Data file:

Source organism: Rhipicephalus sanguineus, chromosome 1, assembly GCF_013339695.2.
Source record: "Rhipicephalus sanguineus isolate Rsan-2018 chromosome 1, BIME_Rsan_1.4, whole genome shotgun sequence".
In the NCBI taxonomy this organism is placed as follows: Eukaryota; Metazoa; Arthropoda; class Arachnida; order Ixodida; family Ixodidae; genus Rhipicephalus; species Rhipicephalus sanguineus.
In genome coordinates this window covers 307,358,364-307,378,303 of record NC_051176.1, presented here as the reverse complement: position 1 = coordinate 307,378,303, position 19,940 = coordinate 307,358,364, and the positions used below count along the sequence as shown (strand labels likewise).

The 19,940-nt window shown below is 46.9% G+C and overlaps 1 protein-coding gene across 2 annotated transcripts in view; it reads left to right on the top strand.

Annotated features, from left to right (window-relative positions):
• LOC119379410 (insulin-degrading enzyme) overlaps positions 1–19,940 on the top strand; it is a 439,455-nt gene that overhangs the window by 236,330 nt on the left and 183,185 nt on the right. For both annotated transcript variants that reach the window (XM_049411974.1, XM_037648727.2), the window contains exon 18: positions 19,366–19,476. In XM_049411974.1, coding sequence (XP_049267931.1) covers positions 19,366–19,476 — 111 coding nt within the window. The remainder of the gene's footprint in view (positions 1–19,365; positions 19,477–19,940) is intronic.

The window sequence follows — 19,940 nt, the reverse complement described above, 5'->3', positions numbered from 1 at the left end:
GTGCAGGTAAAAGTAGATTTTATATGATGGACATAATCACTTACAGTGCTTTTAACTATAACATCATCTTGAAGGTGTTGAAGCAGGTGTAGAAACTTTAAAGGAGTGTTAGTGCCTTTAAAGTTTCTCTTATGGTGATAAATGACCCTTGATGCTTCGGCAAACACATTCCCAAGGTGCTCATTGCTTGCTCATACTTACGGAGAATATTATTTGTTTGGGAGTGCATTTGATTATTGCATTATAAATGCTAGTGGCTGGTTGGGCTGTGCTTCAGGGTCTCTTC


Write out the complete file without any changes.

Source organism: Rhipicephalus sanguineus, chromosome 1, assembly GCF_013339695.2.
Source record: "Rhipicephalus sanguineus isolate Rsan-2018 chromosome 1, BIME_Rsan_1.4, whole genome shotgun sequence".
In the NCBI taxonomy this organism is placed as follows: Eukaryota; Metazoa; Arthropoda; class Arachnida; order Ixodida; family Ixodidae; genus Rhipicephalus; species Rhipicephalus sanguineus.
In genome coordinates this window covers 307,358,364-307,378,303 of record NC_051176.1, presented here as the reverse complement: position 1 = coordinate 307,378,303, position 19,940 = coordinate 307,358,364, and the positions used below count along the sequence as shown (strand labels likewise).

The 19,940-nt window shown below is 46.9% G+C and overlaps 1 protein-coding gene across 2 annotated transcripts in view; it reads left to right on the top strand.

Annotated features, from left to right (window-relative positions):
• LOC119379410 (insulin-degrading enzyme) overlaps positions 1–19,940 on the top strand; it is a 439,455-nt gene that overhangs the window by 236,330 nt on the left and 183,185 nt on the right. For both annotated transcript variants that reach the window (XM_049411974.1, XM_037648727.2), the window contains exon 18: positions 19,366–19,476. In XM_049411974.1, coding sequence (XP_049267931.1) covers positions 19,366–19,476 — 111 coding nt within the window. The remainder of the gene's footprint in view (positions 1–19,365; positions 19,477–19,940) is intronic.

The window sequence follows — 19,940 nt, the reverse complement described above, 5'->3', positions numbered from 1 at the left end:
GTGCAGGTAAAAGTAGATTTTATATGATGGACATAATCACTTACAGTGCTTTTAACTATAACATCATCTTGAAGGTGTTGAAGCAGGTGTAGAAACTTTAAAGGAGTGTTAGTGCCTTTAAAGTTTCTCTTATGGTGATAAATGACCCTTGATGCTTCGGCAAACACATTCCCAAGGTGCTCATTGCTTGCTCATACTTACGGAGAATATTATTTGTTTGGGAGTGCATTTGATTATTGCATTATAAATGCTAGTGGCTGGTTGGGCTGTGCTTCAGGGTCTCTTC